8 Things I Wish I’d Known Before I Got Coronavirus

Coronavirus I think we can all agree that, in retrospect, we wish we’d known more about COVID-19 before it unfolded into an international crisis. We’re inundated by news and shared links on social media by friends and family, and it’s hard to know what’s fact and what’s fiction. This can lead to stress, anxiety, as well as the sharing of misinformation.


There are a lot of unknowns about the virus given its newness, but there are a few things that I really wish I’d known prior to contracting the virus. While my story is just one of many cases, I’m hoping it will help others be more prepared should they contract it.

I wish I’d known to…

1. Practice social distancing much sooner.

I came down with symptoms just days after beginning to work remotely, so it’s clear that I had most likely contracted it while still working in the office. If only I had opted to work from home (at minimum) one week sooner and practiced social distancing, I may have never gotten infected. Especially in NYC where I certainly came in contact with an unlimited amount of strangers in such a short period of time.


2. Keep a variety of medicine stocked in my home at all times.

Had I just had a typical headache, my medicine drawer would have been equipped with everything I have needed. But when I became ill, I realized the only daytime remedy I had was ibuprofen, which at the time, was allegedly worsening COVID symptoms, a theory that was recently debunked by the World Health Organization.

I was also battling sinus pressure from seasonal allergies and had not yet stocked up on my ever-loyal Allegra-D. Luckily, I was able to get these delivered to me quickly on the first sign of symptoms, contactless, of course. If I were able to go back in time, I would have made sure I had allergy medicine as well as Tylenol for cold and flu readily available to help me immediately.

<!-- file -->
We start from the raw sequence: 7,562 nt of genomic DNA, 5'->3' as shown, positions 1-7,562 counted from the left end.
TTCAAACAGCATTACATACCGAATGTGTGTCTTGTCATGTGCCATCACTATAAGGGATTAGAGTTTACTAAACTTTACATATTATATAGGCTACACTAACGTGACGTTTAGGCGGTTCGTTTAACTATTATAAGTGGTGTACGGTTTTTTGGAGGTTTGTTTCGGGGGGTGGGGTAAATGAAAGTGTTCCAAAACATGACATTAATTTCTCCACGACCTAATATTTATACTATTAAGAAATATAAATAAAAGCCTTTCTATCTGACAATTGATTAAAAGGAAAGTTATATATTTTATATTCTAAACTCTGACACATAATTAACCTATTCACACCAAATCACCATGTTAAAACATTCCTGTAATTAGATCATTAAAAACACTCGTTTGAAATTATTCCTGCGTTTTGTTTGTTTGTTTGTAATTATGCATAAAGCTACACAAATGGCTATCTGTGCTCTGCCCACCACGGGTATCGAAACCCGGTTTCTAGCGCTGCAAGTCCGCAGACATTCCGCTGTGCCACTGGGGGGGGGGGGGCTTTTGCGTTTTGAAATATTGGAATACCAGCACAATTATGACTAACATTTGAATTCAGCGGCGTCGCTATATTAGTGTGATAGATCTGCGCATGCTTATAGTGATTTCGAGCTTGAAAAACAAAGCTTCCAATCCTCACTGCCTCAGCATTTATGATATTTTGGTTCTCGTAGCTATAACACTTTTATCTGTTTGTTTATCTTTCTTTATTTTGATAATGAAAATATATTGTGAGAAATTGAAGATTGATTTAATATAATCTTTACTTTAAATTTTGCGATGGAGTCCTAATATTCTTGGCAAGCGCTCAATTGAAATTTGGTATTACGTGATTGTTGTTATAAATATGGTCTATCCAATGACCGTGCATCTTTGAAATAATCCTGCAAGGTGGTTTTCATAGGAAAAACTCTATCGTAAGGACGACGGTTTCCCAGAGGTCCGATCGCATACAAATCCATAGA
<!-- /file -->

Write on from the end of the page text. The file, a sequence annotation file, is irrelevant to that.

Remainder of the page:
3. Check my primary care doctor’s COVID-19 policies and practices.

At this time, it’s critical that you have a primary care practice on hand to call, should you show symptoms of the virus, but also, to ease your mind with the security of knowing your healthcare provider is there for you. It’s also important to understand how they can care for you during this time when many offices are closing and offering virtual contact only.

I’ve been going to the same practice for a few years now, and they had my latest information on file already, but I wasn’t aware of how they would handle a COVID-19 caseThis brings me to my second challenge: My PCP didn’t get back to me with my test results or advice on how to cope with the disease until three or four days after the hospital notified me that I tested positive. I wish I would’ve known their hours of operation as well, because it was very difficult to get a hold of them when I felt the most sick, which led to a lot of stress.

4. Cook a lot of food that could be frozen and reheated later.

Even though I experienced an extreme loss in appetite and sense of taste during my bout with COVID-19, a can of store-bought soup still wasn’t as satisfying as a batch of homemade soup would have been. I wish I would’ve had the foresight to load my freezer with meals made with all fresh ingredients, especially since I love using my immersion blender to make things like butternut squash soup and smoothies.